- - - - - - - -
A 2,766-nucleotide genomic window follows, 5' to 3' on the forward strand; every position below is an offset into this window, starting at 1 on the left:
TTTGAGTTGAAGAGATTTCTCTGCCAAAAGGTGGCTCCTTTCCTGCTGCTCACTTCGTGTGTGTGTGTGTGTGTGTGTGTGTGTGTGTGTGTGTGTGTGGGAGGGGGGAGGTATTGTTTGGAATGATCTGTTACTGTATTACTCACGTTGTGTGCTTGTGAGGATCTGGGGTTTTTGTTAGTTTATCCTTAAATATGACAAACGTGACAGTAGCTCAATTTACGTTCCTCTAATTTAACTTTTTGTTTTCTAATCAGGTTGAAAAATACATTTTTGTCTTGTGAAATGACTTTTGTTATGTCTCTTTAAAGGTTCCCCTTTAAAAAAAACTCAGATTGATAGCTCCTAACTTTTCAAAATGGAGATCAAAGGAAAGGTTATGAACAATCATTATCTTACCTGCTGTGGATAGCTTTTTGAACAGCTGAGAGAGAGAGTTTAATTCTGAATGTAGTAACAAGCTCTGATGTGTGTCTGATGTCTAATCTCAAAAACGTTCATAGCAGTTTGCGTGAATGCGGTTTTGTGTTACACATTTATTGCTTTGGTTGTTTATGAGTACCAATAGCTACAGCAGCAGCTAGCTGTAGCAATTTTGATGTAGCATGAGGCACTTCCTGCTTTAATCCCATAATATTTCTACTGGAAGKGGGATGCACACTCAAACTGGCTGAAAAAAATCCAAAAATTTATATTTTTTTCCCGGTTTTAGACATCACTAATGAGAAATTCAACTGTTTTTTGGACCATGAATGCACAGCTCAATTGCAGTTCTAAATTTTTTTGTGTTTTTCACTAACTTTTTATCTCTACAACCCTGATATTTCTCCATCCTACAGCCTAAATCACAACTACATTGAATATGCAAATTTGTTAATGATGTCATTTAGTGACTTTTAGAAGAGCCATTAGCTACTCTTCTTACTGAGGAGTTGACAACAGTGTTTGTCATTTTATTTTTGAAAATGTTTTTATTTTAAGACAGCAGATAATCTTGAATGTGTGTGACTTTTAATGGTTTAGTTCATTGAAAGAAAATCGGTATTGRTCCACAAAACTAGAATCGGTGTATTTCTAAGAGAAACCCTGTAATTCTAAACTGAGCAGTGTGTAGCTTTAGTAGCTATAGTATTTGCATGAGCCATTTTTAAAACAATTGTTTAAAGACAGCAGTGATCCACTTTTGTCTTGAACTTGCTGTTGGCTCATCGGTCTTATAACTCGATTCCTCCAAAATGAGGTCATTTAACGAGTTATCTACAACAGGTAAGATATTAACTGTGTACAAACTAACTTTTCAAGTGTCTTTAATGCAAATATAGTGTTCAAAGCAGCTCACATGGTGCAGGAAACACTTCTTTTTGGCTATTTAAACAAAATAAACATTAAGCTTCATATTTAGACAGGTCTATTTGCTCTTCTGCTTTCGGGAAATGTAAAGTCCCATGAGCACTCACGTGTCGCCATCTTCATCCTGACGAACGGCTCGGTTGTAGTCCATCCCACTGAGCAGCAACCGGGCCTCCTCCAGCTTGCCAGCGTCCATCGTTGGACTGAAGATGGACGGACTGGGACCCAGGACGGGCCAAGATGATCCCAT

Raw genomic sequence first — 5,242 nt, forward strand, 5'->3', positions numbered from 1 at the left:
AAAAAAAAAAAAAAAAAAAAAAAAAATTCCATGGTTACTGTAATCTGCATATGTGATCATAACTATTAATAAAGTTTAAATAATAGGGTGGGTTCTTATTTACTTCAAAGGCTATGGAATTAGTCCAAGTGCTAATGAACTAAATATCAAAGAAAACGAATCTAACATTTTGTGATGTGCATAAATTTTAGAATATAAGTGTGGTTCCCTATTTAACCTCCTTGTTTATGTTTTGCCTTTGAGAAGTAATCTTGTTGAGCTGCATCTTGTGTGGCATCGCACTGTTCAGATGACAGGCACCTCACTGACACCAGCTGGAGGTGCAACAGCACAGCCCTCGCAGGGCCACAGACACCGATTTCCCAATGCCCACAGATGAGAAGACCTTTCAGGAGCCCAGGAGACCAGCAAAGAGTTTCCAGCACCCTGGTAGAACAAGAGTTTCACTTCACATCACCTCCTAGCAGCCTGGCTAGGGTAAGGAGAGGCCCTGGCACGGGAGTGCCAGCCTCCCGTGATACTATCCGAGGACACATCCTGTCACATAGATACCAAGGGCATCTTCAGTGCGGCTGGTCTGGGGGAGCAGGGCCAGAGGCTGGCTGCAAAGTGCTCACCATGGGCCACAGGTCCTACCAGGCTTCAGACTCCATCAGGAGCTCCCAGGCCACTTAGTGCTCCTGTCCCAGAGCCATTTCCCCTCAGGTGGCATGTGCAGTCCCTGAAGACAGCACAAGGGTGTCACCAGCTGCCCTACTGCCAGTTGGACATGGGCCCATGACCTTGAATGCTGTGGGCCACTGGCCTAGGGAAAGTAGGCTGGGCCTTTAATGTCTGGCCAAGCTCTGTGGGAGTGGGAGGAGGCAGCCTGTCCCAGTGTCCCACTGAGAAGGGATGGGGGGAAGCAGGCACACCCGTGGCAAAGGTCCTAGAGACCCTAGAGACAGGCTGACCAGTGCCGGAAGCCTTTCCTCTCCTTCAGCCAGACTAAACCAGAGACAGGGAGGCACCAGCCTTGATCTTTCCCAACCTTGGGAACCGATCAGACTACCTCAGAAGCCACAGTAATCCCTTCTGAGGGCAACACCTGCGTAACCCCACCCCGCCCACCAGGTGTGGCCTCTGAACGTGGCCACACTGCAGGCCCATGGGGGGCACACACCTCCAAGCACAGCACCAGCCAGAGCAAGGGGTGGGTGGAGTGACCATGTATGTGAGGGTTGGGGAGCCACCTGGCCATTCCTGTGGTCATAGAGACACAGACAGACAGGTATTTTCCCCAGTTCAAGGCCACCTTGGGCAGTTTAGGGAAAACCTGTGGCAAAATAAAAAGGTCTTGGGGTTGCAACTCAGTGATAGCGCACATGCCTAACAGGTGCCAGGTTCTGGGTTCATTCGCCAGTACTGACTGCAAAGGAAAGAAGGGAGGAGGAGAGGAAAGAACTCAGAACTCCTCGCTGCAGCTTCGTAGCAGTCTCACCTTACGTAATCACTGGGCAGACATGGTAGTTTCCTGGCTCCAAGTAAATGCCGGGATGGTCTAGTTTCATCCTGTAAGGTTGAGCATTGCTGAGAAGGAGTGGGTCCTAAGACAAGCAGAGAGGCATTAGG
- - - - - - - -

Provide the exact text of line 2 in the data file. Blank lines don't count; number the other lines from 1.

TTTGAGTTGAAGAGATTTCTCTGCCAAAAGGTGGCTCCTTTCCTGCTGCTCACTTCGTGTGTGTGTGTGTGTGTGTGTGTGTGTGTGTGTGTGTGTGTGGGAGGGGGGAGGTATTGTTTGGAATGATCTGTTACTGTATTACTCACGTTGTGTGCTTGTGAGGATCTGGGGTTTTTGTTAGTTTATCCTTAAATATGACAAACGTGACAGTAGCTCAATTTACGTTCCTCTAATTTAACTTTTTGTTTTCTAATCAGGTTGAAAAATACATTTTTGTCTTGTGAAATGACTTTTGTTATGTCTCTTTAAAGGTTCCCCTTTAAAAAAAACTCAGATTGATAGCTCCTAACTTTTCAAAATGGAGATCAAAGGAAAGGTTATGAACAATCATTATCTTACCTGCTGTGGATAGCTTTTTGAACAGCTGAGAGAGAGAGTTTAATTCTGAATGTAGTAACAAGCTCTGATGTGTGTCTGATGTCTAATCTCAAAAACGTTCATAGCAGTTTGCGTGAATGCGGTTTTGTGTTACACATTTATTGCTTTGGTTGTTTATGAGTACCAATAGCTACAGCAGCAGCTAGCTGTAGCAATTTTGATGTAGCATGAGGCACTTCCTGCTTTAATCCCATAATATTTCTACTGGAAGKGGGATGCACACTCAAACTGGCTGAAAAAAATCCAAAAATTTATATTTTTTTCCCGGTTTTAGACATCACTAATGAGAAATTCAACTGTTTTTTGGACCATGAATGCACAGCTCAATTGCAGTTCTAAATTTTTTTGTGTTTTTCACTAACTTTTTATCTCTACAACCCTGATATTTCTCCATCCTACAGCCTAAATCACAACTACATTGAATATGCAAATTTGTTAATGATGTCATTTAGTGACTTTTAGAAGAGCCATTAGCTACTCTTCTTACTGAGGAGTTGACAACAGTGTTTGTCATTTTATTTTTGAAAATGTTTTTATTTTAAGACAGCAGATAATCTTGAATGTGTGTGACTTTTAATGGTTTAGTTCATTGAAAGAAAATCGGTATTGRTCCACAAAACTAGAATCGGTGTATTTCTAAGAGAAACCCTGTAATTCTAAACTGAGCAGTGTGTAGCTTTAGTAGCTATAGTATTTGCATGAGCCATTTTTAAAACAATTGTTTAAAGACAGCAGTGATCCACTTTTGTCTTGAACTTGCTGTTGGCTCATCGGTCTTATAACTCGATTCCTCCAAAATGAGGTCATTTAACGAGTTATCTACAACAGGTAAGATATTAACTGTGTACAAACTAACTTTTCAAGTGTCTTTAATGCAAATATAGTGTTCAAAGCAGCTCACATGGTGCAGGAAACACTTCTTTTTGGCTATTTAAACAAAATAAACATTAAGCTTCATATTTAGACAGGTCTATTTGCTCTTCTGCTTTCGGGAAATGTAAAGTCCCATGAGCACTCACGTGTCGCCATCTTCATCCTGACGAACGGCTCGGTTGTAGTCCATCCCACTGAGCAGCAACCGGGCCTCCTCCAGCTTGCCAGCGTCCATCGTTGGACTGAAGATGGACGGACTGGGACCCAGGACGGGCCAAGATGATCCCAT